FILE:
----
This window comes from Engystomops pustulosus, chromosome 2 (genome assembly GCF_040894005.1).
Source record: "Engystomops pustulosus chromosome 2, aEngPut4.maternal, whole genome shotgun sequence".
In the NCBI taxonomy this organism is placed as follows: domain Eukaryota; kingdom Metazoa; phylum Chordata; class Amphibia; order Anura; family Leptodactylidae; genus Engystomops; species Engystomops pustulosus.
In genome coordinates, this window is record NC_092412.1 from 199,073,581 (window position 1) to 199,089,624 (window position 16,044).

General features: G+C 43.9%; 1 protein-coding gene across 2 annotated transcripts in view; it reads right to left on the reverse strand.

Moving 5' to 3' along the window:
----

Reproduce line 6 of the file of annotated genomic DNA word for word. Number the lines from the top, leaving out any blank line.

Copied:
Moving 5' to 3' along the window: